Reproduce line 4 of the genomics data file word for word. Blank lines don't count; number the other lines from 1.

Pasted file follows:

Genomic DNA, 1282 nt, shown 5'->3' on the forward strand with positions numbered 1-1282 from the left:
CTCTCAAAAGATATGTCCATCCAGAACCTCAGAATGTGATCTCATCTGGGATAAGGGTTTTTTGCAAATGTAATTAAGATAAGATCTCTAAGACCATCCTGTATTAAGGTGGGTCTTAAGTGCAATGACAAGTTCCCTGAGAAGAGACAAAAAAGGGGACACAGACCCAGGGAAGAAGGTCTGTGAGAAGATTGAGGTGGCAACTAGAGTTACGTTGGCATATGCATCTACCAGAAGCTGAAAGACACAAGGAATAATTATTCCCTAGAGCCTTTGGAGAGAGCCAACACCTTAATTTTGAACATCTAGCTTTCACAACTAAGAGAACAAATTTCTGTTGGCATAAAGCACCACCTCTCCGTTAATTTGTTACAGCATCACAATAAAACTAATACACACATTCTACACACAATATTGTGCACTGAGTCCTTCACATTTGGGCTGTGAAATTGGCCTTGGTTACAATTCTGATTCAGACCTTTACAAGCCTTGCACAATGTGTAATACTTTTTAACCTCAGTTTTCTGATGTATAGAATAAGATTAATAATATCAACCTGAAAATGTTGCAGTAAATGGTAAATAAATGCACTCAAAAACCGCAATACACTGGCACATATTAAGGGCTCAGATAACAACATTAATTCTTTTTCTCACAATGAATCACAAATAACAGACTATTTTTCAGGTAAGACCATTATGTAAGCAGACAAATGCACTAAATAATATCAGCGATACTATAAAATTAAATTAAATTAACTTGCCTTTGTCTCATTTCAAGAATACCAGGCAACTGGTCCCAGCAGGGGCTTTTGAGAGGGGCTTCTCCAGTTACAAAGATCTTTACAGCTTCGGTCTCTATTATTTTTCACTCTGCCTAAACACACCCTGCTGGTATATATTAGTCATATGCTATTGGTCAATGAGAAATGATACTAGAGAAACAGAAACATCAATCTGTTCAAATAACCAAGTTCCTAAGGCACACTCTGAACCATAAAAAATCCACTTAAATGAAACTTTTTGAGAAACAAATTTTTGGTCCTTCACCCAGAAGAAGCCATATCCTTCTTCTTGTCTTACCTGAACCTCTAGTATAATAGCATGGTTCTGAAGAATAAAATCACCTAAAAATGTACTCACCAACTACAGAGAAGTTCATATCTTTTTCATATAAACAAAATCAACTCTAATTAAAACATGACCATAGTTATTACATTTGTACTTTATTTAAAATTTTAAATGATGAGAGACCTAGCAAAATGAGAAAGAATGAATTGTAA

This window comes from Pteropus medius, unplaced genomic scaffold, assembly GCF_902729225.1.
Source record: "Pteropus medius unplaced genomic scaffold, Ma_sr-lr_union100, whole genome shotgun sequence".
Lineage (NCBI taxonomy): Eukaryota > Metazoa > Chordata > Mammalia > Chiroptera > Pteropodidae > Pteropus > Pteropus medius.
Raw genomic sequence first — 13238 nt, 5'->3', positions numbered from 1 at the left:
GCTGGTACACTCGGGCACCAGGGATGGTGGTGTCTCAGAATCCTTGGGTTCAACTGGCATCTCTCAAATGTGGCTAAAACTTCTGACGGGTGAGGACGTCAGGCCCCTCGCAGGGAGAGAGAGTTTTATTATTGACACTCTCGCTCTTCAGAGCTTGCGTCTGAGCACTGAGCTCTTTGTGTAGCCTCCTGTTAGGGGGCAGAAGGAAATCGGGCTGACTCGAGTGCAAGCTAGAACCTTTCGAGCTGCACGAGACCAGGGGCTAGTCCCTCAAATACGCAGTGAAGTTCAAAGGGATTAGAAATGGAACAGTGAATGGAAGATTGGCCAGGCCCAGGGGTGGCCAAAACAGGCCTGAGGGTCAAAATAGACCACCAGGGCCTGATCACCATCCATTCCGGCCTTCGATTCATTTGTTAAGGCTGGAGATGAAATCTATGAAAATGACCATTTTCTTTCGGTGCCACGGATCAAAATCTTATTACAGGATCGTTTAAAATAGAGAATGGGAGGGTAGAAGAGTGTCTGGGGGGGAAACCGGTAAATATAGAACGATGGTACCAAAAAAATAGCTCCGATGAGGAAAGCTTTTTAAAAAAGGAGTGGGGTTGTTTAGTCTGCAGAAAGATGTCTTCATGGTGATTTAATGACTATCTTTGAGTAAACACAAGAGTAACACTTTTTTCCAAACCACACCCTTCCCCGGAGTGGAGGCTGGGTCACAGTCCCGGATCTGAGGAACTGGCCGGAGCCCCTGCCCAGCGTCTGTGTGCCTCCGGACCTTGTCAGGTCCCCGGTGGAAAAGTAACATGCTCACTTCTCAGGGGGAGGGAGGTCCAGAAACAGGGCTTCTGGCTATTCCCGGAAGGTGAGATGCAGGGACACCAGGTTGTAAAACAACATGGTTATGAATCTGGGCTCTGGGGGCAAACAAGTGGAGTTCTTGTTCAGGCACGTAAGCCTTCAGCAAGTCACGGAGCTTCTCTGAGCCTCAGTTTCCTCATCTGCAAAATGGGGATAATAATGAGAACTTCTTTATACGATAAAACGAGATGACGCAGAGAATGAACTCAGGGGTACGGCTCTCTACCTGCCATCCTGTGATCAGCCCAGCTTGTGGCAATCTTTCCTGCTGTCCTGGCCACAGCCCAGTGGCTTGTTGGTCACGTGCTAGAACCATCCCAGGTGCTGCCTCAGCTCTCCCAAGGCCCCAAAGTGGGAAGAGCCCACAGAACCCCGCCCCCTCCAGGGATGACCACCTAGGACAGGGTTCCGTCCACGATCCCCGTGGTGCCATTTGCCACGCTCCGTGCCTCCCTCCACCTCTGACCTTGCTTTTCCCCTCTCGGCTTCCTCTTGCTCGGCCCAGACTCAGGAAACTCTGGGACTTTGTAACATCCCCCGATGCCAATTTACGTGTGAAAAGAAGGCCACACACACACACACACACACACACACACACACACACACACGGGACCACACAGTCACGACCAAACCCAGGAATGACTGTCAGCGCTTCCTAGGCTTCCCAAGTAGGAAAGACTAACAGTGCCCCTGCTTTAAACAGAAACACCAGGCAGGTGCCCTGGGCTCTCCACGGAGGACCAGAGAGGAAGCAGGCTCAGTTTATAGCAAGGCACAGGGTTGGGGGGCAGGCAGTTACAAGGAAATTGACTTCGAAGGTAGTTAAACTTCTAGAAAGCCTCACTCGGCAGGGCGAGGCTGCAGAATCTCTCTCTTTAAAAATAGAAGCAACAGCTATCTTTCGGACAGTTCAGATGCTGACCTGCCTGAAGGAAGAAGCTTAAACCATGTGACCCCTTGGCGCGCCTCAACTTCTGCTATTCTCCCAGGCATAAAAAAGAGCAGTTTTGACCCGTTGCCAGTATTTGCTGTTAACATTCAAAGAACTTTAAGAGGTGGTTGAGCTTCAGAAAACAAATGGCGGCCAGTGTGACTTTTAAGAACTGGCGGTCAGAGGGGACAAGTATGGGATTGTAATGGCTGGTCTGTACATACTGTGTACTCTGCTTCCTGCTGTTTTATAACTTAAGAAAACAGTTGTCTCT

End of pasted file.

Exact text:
Source record: "Pteropus medius unplaced genomic scaffold, Ma_sr-lr_union100, whole genome shotgun sequence".